Tuesday, September 15, 2015

It's Larry Yount Day

Today, September 15th, is Larry Yount Day, in honor of the patron saint of September Call-Ups.

For those of you not familiar with the older brother of Hall of Famer Robin Young, Larry is the guy in baseball history who out-did the fictional Moonlight Graham.

Larry got called into a meaningless game for the Houston Astros in the 9th inning on this date in 1971 for his major league debut. He was out of baseball shape, having been out with the National Guard the previous week. (The common Vietnam-era practice of draft-eligible baseball players was to join the National Guard and get a friendly exemption from most actual duties, but they did have to drill from time to time.) He was stiff in the bullpen, but hid it from the coaches, and was announced as the relief pitcher without being entirely warm.

He got to the mound and started throwing his warm-up tosses, but was flinching from elbow pain as he threw them. This got the attention of his catcher, and then the coaching staff, who came to the mound, and removed him.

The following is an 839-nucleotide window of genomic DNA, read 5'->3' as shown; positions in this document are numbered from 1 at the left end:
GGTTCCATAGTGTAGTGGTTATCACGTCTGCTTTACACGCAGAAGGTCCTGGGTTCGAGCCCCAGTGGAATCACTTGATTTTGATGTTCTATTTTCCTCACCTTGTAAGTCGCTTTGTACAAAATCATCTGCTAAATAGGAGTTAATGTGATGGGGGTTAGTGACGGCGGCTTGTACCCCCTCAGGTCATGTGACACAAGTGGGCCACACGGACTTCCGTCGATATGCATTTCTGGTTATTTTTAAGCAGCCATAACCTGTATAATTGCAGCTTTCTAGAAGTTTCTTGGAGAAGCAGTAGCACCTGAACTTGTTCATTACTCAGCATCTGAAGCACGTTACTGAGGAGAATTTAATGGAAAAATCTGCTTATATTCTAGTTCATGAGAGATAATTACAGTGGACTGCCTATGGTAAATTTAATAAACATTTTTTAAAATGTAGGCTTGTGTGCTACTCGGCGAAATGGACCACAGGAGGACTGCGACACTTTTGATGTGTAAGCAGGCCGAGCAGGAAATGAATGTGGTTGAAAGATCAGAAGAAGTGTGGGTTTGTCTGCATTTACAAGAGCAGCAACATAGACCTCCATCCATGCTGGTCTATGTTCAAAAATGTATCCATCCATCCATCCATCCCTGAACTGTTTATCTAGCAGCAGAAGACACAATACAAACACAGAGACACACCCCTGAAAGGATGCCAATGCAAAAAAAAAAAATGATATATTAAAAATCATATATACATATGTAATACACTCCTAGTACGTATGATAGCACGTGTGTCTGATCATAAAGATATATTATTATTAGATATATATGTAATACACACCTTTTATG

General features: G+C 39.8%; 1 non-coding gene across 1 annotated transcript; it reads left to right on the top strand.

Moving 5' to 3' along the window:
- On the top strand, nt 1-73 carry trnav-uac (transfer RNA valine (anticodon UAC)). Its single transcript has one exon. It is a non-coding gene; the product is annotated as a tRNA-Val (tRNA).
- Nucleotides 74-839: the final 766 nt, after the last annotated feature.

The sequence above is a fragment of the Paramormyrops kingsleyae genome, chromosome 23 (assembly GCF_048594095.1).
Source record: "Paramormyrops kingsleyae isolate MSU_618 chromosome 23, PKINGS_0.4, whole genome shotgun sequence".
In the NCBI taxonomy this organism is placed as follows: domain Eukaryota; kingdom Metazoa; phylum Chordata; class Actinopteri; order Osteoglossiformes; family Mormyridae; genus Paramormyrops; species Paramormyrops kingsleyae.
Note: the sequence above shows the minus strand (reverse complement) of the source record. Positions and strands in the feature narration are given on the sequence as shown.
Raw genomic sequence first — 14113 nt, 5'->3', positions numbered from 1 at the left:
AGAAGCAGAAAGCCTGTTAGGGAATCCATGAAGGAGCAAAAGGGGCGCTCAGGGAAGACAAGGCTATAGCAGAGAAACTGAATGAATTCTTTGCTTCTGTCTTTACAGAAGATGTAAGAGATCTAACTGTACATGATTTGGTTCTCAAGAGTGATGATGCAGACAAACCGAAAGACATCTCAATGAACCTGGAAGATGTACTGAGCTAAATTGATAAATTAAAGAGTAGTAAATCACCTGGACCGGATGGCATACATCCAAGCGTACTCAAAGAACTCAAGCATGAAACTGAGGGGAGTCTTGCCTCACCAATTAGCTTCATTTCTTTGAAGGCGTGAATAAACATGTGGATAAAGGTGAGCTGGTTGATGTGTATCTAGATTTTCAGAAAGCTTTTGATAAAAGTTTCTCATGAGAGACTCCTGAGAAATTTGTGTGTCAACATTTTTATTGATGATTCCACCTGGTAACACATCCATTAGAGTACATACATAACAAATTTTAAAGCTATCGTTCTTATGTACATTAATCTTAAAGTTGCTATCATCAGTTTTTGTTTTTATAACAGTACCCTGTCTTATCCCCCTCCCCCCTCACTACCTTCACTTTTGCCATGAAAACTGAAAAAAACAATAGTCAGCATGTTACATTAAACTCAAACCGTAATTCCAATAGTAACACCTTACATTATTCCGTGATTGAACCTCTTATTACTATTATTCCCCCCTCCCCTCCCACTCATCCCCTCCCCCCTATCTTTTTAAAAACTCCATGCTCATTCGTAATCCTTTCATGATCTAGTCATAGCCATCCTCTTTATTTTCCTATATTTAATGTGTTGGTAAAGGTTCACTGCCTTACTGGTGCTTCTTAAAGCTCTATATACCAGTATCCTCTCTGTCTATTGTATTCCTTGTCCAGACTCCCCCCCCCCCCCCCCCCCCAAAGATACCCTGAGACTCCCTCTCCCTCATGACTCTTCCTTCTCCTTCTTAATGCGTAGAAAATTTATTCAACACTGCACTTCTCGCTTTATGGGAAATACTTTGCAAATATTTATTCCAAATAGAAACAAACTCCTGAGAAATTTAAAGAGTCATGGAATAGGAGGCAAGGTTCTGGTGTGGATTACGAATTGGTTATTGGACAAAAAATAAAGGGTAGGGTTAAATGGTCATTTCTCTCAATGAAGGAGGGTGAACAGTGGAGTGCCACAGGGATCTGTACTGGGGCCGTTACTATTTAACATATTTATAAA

Under baseball rules, normally a pitcher has to face one batter before he can be removed legally (a pinch hitter may be announced and then replaced; the stricture on pitchers is to avoid an endless series of swaps that would delay the game forever as managers jockey for right-lefty matchups). However, there's an exception in the rules for injuries.

That said, when a player is thus removed from the game, he's credited with a game "played" - and thus in Larry Yount's case, he was an official major leaguer the moment he stepped onto the mound.

Yount's stiffness continued so he never got into another game that year. In the spring of 1972, he had a great spring training but got optioned to AAA with the last cuts due to some other players on the roster having run out of minor league options. The club expected to bring him back later that season, and indeed Larry started out great at AAA. But something happened -- not an injury, Larry swore later -- and he lost his effectiveness suddenly, and ended up spending a very mediocre year entirely in AAA. He kicked around the minors a few more years, and was traded to the Brewers in 1973 for another minor leaguer, where he broke spring training camp with his younger brother Robin -- then a rookie-- in 1974, but he hung up his spikes after not making the big club.

Here's his line from Baseball reference:
1 major league game "played"; zero batters faced; a perfect line with mathematically undefined ERA and Wins-Above-Replacement.

Dream the dream, you September call-ups of life.

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